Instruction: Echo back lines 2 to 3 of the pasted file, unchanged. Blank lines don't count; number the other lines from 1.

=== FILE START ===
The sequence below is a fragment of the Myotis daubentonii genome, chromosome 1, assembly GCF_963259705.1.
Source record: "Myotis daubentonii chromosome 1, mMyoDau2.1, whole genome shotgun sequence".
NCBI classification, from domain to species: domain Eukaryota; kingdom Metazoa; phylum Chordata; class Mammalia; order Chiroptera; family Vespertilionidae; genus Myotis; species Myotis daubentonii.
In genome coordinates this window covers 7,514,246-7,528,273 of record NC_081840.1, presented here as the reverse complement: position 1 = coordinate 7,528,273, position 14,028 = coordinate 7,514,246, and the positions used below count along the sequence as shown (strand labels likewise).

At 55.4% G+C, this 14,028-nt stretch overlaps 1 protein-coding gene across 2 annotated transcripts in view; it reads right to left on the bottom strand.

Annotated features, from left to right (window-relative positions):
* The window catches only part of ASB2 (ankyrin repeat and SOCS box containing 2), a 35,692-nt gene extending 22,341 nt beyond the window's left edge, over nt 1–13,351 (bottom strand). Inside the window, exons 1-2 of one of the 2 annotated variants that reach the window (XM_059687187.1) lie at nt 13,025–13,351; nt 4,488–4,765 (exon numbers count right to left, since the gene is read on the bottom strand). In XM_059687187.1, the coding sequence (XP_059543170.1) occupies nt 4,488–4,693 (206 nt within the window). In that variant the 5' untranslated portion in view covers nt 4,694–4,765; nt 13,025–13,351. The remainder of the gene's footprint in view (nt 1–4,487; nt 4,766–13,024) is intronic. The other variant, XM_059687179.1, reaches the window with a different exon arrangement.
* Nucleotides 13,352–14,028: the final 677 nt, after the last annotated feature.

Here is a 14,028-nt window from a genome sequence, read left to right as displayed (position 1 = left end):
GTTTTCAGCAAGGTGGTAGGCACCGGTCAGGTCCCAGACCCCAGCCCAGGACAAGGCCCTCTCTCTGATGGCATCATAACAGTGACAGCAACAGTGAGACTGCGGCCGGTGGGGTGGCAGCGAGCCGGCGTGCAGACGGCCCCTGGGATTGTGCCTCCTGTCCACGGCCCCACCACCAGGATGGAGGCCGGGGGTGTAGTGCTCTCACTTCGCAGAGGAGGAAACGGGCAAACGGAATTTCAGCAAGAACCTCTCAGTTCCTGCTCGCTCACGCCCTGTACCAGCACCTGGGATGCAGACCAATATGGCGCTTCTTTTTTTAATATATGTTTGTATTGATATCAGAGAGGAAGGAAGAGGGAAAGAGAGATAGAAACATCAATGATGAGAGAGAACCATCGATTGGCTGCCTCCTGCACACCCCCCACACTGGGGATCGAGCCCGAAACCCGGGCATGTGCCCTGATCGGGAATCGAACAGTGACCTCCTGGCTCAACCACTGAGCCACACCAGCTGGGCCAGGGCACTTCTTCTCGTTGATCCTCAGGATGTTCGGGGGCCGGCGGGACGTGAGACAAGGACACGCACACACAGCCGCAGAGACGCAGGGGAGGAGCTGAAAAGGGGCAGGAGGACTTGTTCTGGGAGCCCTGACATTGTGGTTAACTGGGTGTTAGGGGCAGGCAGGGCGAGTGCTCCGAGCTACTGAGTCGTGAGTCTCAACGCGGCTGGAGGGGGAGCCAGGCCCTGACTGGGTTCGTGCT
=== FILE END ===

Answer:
Source record: "Myotis daubentonii chromosome 1, mMyoDau2.1, whole genome shotgun sequence".
NCBI classification, from domain to species: domain Eukaryota; kingdom Metazoa; phylum Chordata; class Mammalia; order Chiroptera; family Vespertilionidae; genus Myotis; species Myotis daubentonii.